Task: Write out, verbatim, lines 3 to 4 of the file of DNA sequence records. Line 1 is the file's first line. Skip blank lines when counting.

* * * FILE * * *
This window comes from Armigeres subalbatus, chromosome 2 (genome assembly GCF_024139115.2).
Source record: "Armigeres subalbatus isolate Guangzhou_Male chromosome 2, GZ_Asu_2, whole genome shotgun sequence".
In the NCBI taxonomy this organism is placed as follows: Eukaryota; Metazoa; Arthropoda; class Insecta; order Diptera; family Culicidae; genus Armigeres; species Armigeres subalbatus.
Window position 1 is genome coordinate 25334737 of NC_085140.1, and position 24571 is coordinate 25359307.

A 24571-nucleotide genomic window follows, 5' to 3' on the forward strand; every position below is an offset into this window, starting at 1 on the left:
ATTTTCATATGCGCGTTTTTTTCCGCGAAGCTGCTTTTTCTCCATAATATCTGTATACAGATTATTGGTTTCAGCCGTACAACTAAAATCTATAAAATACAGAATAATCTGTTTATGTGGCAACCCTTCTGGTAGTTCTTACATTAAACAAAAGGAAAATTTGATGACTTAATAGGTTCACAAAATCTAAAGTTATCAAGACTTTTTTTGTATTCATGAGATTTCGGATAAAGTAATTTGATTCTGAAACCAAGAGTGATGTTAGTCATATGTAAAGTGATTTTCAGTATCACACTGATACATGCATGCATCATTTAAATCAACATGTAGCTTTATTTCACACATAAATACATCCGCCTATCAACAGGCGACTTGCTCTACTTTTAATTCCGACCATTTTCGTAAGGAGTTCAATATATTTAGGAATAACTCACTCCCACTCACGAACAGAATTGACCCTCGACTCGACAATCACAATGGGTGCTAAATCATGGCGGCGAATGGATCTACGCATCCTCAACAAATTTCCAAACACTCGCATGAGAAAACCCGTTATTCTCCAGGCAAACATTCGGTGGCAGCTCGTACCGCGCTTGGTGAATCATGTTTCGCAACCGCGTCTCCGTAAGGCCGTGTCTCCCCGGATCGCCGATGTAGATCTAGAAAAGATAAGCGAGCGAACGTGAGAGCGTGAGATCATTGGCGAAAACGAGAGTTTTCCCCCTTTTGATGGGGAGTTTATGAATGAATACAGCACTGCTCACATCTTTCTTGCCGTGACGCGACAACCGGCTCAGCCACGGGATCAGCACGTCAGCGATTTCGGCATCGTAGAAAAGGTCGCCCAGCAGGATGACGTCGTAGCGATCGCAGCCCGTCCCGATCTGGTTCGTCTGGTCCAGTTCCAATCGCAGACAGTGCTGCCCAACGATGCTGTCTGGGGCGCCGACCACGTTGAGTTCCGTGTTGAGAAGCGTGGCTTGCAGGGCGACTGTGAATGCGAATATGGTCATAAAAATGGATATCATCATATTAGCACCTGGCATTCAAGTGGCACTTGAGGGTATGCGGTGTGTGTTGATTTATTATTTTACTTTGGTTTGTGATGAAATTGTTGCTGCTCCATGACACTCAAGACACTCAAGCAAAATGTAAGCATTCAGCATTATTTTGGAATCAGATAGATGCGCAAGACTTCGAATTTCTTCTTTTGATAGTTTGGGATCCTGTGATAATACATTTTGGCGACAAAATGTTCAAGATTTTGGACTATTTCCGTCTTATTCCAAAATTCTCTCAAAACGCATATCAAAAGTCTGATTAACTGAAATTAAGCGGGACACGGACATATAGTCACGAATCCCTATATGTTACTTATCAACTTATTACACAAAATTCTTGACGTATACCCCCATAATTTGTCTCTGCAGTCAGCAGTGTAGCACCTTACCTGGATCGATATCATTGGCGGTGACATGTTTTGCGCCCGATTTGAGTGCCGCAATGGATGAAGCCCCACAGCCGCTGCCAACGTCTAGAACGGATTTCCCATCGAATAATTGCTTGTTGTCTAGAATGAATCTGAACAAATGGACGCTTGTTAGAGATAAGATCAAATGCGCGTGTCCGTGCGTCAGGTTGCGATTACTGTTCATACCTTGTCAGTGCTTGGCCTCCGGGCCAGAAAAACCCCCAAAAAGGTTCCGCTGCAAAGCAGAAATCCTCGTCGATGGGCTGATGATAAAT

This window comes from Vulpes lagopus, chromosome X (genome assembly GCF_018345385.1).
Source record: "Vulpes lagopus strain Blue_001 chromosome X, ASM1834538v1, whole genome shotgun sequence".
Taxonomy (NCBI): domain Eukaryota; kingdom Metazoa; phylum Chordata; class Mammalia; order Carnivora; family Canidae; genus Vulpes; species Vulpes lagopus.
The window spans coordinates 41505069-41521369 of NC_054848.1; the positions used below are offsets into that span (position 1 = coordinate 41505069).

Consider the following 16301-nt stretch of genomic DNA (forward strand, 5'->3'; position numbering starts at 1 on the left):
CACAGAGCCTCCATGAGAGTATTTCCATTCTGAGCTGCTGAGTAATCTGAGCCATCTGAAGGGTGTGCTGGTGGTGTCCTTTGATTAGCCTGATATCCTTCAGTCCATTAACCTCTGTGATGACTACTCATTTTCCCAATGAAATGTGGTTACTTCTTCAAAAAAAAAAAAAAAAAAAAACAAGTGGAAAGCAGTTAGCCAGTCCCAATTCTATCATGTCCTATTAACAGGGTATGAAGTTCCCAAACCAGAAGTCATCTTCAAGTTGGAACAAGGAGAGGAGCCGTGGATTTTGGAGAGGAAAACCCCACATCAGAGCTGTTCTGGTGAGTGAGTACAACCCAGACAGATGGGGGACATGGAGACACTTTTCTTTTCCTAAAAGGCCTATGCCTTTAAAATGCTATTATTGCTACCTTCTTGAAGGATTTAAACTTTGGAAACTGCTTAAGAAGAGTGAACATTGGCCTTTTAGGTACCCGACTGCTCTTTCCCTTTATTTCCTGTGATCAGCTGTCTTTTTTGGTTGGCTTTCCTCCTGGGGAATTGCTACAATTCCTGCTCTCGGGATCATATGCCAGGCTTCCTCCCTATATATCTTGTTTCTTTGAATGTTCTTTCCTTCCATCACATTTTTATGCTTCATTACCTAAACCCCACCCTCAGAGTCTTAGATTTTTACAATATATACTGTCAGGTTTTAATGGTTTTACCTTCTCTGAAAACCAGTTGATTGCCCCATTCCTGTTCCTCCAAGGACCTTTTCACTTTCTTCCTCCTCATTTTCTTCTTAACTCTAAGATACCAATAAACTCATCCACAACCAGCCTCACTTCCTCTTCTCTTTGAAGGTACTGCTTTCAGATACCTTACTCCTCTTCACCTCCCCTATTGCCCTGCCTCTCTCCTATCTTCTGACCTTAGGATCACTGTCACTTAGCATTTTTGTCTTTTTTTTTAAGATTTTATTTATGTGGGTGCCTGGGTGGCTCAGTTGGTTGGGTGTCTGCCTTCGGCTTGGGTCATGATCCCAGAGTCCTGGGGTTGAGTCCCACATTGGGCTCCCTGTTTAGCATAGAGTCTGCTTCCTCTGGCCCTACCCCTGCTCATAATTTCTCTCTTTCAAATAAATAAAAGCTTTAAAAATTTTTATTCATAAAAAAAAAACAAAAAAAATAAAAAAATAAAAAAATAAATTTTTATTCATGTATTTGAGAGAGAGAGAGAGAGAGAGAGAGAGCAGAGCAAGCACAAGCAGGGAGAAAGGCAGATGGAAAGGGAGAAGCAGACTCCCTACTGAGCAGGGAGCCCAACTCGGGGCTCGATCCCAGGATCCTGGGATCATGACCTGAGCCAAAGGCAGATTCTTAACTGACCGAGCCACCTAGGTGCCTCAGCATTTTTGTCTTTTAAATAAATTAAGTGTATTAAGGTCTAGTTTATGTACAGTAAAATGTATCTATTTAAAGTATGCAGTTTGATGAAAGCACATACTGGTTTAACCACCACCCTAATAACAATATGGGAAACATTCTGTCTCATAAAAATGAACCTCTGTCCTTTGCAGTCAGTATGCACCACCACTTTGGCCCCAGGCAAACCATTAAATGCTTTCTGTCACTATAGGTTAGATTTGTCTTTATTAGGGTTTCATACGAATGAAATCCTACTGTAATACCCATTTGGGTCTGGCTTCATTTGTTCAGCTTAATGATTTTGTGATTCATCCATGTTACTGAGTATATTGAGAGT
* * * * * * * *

In the NCBI taxonomy this organism is placed as follows: Eukaryota; Metazoa; Arthropoda; class Insecta; order Diptera; family Culicidae; genus Armigeres; species Armigeres subalbatus.
Window position 1 is genome coordinate 25334737 of NC_085140.1, and position 24571 is coordinate 25359307.